I had ancestors who practiced polygamy, back in the day when it was not only accepted but encouraged by the leaders of the Mormon church including contemporaries of Joseph Smith and Brigham Young who themselves famously practiced it, but I'm quite certain neither my great uncle nor my grandfather practiced it despite the apparent reality that they advocated it.  I had ancestors who went to prison for practicing polygamy after it became a problem between the Mormon state and the Union.  I did not, like Mitt Romney, have ancestors who fled to the Mormon colonies of Mexico or Canada to continue practicing it in places like Colonia Juarez or Bountiful. 

I just have this, one more piece of a colorful legacy. 

I picture Harry Dean Stantons everywhere, and want to flash him back to "Pretty in Pink," out of the dust and tumbleweed of Utah and back to the wrong side of Molly Ringwald's tracks, back before I pieced together the puzzle of family history, before serendipity intervened and brought me a long lost cousin and the journals and the filled-in blanks.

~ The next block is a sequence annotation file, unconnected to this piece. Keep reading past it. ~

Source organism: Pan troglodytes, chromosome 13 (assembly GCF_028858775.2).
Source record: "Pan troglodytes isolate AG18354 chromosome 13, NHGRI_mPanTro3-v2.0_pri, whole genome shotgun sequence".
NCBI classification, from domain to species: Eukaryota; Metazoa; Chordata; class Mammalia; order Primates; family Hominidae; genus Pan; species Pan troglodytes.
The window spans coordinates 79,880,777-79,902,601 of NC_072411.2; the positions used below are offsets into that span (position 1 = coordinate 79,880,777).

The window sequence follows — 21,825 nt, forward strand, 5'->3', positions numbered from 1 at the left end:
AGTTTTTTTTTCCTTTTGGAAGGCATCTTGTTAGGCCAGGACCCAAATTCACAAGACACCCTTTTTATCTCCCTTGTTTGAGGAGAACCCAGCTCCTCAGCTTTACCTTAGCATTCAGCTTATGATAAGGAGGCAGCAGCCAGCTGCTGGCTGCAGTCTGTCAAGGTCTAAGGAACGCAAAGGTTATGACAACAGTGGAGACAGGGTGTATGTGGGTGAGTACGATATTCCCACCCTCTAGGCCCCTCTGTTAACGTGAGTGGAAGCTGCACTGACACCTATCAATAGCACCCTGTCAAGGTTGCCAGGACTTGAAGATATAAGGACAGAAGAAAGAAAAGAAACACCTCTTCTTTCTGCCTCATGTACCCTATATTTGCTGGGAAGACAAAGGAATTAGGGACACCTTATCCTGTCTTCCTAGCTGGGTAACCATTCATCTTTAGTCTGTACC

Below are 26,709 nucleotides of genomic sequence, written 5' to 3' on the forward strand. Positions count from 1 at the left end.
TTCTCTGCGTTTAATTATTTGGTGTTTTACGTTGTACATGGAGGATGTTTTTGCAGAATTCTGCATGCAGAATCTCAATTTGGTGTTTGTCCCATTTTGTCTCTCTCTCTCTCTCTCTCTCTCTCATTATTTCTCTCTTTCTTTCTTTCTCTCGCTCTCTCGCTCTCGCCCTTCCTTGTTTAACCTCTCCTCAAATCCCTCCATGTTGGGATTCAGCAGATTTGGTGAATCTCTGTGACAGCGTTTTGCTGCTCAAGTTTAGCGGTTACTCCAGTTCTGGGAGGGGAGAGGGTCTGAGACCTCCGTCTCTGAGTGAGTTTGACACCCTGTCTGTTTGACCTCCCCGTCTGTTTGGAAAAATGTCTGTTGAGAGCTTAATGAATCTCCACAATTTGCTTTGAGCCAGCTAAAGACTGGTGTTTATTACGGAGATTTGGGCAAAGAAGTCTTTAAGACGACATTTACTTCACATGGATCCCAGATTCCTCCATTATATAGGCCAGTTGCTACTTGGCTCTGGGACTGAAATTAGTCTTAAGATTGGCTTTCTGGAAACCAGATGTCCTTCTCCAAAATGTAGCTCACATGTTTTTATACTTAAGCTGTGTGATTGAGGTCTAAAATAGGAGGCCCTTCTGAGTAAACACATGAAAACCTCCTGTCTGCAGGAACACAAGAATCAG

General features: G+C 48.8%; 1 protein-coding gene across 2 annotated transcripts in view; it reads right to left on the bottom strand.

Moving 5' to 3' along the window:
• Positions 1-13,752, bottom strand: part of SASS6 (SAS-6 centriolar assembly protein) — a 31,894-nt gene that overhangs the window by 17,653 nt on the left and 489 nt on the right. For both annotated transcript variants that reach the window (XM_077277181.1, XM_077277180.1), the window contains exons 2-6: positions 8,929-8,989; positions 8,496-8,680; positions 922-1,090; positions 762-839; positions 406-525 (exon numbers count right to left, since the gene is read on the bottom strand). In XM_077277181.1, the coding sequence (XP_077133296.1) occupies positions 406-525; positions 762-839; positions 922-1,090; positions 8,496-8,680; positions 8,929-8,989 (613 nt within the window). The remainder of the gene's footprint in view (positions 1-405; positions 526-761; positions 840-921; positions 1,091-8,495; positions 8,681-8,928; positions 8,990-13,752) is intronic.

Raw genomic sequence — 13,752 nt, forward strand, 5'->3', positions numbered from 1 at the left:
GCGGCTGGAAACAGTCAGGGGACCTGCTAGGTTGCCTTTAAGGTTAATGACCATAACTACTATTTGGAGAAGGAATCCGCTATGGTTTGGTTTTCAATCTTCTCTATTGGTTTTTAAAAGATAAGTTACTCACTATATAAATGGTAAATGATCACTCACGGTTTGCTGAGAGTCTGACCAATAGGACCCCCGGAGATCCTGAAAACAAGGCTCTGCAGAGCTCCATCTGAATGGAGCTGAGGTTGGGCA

And polygamists at my door.



For further reading:

Hales, Brian C.  Modern Polygamy and Mormon Fundamentalism: The Generations After the Manifesto 

Hales, Brian C.  John T. Clark: The "One Mighty and Strong."  Dialogue - A Journal of Mormon Thought, Vol. 39, No. 3 / Fall 2006, pp. 46-63. 



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Excellent post. I love "Big Love." But, frankly, with an ex-wife and a current wife, I couldn't find time to manage more. ;)
"before serendipity intervened"

I love the little colorful puzzle pieces we find along the way as we age and discover and I especially love how you share them so well, Kathy.
Mormons.... oh boy.... a lot their to raise an eyebrow, eh? If you know of a lost sister wife... send her my way.
More than one wife? I can't fold the towels correctly for one, how in the hell could I ever hope to fold the towels correctly for more than that?
I would love to read those journals....
As always, I'm fascinated by details of ways that I do not know. Still, I wonder why any man would want more than one wife.